Pandemic, Wildfires, and Thieves
Farmers have been faced with all sorts of adversity this year. Here’s a roundup of the most recent happenings around the state courtesy of the California Farm Bureau Federation.
Hundreds of thousands of acres of scorched rangeland leave livestock ranchers with limited options for finding more feed for their animals. California wildfires have damaged both private and public rangelands, killed animals and ruined fences, corrals, water systems and other equipment. The president of the California Cattlemen’s Association says the loss of rangeland may force some ranchers to sell off their animals early due to lack of feed.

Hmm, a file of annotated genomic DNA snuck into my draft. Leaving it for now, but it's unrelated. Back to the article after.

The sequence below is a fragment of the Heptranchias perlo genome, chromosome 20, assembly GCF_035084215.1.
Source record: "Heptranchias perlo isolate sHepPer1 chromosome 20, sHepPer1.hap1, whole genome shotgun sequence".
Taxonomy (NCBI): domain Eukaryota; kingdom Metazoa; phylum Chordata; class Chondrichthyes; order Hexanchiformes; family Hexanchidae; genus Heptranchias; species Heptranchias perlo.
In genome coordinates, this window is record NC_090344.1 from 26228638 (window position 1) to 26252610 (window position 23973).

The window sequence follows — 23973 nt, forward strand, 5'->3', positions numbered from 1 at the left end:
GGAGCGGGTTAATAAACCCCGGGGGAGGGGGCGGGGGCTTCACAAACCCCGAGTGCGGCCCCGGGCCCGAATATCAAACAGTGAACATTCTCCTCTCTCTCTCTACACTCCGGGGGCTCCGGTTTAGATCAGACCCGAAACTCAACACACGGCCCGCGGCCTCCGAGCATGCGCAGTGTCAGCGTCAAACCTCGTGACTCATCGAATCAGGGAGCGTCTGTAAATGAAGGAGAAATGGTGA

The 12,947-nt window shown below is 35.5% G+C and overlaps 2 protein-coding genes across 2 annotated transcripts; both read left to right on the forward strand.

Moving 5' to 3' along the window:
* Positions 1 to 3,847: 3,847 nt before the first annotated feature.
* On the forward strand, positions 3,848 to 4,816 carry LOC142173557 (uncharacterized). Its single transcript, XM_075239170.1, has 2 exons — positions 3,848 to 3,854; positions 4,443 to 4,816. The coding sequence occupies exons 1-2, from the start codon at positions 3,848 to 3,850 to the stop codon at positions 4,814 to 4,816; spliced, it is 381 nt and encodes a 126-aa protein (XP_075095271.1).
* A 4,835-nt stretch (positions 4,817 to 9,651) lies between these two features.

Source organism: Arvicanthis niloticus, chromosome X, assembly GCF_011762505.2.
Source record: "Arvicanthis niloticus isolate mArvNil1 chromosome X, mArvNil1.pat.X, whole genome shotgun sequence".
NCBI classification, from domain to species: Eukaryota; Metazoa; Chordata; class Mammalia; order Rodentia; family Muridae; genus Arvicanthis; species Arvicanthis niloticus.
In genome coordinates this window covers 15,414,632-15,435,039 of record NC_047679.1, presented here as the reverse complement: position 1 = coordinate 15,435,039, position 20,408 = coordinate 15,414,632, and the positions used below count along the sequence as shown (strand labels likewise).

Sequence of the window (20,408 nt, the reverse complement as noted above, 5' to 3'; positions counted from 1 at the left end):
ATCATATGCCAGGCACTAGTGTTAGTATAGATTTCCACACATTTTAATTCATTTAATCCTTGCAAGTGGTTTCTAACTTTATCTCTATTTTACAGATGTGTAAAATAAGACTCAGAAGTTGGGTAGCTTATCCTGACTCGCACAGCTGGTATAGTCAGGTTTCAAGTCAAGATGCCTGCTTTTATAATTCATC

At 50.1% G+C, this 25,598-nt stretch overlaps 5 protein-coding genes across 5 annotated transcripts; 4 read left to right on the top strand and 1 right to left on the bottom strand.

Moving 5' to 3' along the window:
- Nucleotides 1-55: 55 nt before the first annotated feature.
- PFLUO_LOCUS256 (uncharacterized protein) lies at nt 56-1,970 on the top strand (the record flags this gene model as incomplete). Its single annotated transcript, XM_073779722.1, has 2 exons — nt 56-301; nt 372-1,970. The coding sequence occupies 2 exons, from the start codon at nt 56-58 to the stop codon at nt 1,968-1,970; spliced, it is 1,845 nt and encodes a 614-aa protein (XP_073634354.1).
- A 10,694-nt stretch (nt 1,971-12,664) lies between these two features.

Walnut farmers say they’re confronting two problems this harvest season: low prices for the crop and thieves who trespass into orchards to steal nuts. A number of counties have enacted ordinances to slow thefts by people who may then sell nuts on roadsides, but farmers report ongoing problems. Because of low prices, farmers say they need to sell as many nuts as they can to recoup their costs, and don’t want to lose more of their harvest to thieves.
Closure of restaurants and bars due to the pandemic brought “major hurt” to the lemon business, marketers say, and improved sales at grocery stores have only partially compensated for the losses. Farmers and marketers say lemon sales to food-service customers have improved somewhat since dropping sharply in the spring, and shoppers have bought more lemons at retail. But people in the lemon business say farmers have seen their incomes drop significantly.
[Source: California Farm Bureau Federation]